I liked what I read until the last paragraph. I'm poor, basicly unemployed (my drill pay goes to car insurance and phone bill), and in college. So I pretty much cann't join a gym. However, I do do crossfit on my own. But generally with much lighter weights then the WOD recommends. Then again, the abosulte max weight I could possibly use is about 150lbs. And, again, poor, so I cann't buy too many weights.
 

searcher

Senior Master
Joined
Mar 15, 2005
Messages
3,317
Reaction score
58
Location
Kansas
CN-you should also checkout the Crossfit Endurance website. It has some great supplemental workouts.

If you were closer, I would train you myself.
 

MJS

Administrator
Staff member
Lifetime Supporting Member
Joined
Jun 21, 2003
Messages
30,187
Reaction score
430
Location
Cromwell,CT
I used to have one of those 40# weighted vests too--the subcutaneous kind. Thank god, by watching my diet I got rid of it. LOL

One thing I do see a lot of around here is guys hiking up the local desert hills with back packs weighted down with water jugs or rocks. Sometimes even in the heat of the day... and when it's above 110, that's just insane! Of course I've met guys coming back from service in Iraq who had to carry more, further, when it's even hotter. But at least they weren't just doing it for fun.

I thought about just loading up a backpack, but after trying on the vest, it was more weight proportionate. We've already had some humid days, and I work up a pretty good sweat just wearing the vest on a nice day, so when its that hot, I'll either not wearing it outside or wear it on the treadmill.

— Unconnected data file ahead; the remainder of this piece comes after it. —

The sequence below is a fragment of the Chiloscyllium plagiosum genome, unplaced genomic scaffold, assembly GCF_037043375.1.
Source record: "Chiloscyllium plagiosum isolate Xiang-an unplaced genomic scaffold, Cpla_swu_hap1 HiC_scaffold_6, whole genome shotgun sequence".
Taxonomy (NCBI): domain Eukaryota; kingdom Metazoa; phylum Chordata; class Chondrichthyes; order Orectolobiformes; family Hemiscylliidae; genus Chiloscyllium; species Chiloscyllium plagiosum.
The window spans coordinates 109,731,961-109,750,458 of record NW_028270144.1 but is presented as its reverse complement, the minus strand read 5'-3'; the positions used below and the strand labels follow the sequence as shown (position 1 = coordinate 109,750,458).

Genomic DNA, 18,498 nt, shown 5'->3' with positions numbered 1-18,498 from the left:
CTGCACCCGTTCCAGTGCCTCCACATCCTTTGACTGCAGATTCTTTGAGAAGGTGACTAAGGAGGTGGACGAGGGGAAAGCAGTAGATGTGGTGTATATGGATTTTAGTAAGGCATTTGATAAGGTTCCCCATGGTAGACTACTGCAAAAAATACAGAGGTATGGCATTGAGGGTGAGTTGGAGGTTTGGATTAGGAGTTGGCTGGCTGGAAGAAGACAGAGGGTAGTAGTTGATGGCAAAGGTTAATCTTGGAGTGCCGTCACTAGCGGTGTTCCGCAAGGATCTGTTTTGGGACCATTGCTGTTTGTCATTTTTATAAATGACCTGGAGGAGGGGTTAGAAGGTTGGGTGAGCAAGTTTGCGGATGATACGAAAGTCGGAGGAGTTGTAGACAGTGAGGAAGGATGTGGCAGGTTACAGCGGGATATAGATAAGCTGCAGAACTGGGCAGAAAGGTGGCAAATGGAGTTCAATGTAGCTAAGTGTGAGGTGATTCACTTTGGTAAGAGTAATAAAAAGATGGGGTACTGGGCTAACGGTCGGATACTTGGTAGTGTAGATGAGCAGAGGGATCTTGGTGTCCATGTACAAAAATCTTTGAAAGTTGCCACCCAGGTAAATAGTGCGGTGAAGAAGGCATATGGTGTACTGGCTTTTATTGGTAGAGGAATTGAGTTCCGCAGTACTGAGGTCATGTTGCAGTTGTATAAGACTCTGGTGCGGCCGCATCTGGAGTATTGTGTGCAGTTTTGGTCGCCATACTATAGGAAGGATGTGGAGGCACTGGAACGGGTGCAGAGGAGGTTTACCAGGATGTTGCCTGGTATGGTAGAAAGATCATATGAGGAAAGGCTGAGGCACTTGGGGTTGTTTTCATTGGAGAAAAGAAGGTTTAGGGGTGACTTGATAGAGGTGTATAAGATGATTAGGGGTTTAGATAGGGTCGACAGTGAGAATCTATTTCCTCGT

jks9199

Administrator
Staff member
Lifetime Supporting Member
Joined
Jul 2, 2006
Messages
23,303
Reaction score
3,607
Location
Northern VA
There are several programs similar to Crossfit out there; some require a lot less by way of equipment and gear.

You might also check what options might be available to you as a reservist; you could be surprised. And what about the colleges resources? Or your local parks & rec programs? Many of those are low to no cost, even in these tough times. Especially if you've got a military ID... Some commercial gyms even offer a discount to service members.

A lot of people complain that they don't have any money and can't afford to join a gym, but they ignore resources that might be around and much cheaper. Many colleges have different gym facilities available to students -- even part-time students. Many parks & rec programs include one or more gyms, as well. Some are very well equipped, too.

Oh... and the employment issue is something you CAN address, if you try. You might have to eat some pride and take a job pushing a broom somewhere... but there are still jobs out there, if you're willing to work.